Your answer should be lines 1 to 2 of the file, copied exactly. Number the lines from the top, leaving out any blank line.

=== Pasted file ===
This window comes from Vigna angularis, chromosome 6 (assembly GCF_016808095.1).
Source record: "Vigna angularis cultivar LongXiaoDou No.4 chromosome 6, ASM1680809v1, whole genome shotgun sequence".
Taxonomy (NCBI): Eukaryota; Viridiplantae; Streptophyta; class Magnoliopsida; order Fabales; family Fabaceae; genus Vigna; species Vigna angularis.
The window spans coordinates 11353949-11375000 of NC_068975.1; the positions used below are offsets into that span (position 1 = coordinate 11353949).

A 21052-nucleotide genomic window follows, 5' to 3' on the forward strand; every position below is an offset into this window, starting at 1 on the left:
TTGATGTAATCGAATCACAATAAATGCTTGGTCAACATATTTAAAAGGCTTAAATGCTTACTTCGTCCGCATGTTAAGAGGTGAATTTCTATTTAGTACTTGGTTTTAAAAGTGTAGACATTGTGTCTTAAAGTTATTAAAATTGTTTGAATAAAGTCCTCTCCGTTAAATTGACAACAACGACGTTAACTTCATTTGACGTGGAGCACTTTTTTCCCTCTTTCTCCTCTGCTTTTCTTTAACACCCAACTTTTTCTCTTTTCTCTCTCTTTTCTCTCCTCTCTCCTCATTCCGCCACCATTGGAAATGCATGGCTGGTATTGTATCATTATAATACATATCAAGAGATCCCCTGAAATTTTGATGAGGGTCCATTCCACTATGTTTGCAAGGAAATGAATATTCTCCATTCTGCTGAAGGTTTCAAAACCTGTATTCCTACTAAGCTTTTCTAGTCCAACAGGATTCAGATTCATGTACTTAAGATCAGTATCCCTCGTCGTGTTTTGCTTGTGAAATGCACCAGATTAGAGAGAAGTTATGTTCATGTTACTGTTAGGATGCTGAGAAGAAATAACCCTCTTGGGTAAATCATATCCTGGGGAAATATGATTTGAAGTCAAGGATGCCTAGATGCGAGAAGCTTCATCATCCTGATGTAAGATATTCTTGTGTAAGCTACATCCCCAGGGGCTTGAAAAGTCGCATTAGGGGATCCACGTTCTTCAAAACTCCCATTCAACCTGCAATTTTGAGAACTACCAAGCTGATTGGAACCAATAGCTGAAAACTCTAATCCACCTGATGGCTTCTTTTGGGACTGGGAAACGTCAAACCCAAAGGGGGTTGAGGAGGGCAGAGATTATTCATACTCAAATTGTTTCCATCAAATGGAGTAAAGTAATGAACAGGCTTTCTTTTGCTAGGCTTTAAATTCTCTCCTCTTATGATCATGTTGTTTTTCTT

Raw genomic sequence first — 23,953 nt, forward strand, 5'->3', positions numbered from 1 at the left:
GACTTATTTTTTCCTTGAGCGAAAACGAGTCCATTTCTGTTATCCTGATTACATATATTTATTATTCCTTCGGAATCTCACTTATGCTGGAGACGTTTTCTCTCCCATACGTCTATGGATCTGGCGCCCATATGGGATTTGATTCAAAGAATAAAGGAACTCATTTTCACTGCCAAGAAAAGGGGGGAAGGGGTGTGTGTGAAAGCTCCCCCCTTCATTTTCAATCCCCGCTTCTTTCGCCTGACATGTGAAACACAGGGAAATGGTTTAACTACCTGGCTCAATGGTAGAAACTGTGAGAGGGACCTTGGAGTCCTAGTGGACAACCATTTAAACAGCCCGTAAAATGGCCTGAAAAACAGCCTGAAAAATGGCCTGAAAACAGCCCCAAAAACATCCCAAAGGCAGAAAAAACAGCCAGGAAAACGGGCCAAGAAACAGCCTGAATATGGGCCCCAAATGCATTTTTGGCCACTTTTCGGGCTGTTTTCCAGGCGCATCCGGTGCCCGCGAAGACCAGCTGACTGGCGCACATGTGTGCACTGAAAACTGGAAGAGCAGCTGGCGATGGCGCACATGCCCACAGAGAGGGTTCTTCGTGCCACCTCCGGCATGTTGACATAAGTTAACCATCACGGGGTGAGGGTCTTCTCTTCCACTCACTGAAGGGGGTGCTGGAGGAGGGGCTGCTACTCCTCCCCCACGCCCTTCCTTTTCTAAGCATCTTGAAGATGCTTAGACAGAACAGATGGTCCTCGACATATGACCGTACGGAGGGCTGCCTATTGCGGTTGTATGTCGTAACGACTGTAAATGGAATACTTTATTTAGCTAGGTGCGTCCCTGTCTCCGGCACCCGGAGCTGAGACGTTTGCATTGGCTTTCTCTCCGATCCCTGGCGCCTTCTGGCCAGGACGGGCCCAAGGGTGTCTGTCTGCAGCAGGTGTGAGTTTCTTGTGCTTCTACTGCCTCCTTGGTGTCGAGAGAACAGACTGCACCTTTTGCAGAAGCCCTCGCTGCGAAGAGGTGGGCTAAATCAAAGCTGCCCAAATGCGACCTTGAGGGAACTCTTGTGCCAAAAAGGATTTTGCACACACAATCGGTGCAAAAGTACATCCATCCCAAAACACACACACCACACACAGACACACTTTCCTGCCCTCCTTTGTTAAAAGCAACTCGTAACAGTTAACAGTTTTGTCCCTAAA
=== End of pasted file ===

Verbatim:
This window comes from Vigna angularis, chromosome 6 (assembly GCF_016808095.1).
Source record: "Vigna angularis cultivar LongXiaoDou No.4 chromosome 6, ASM1680809v1, whole genome shotgun sequence".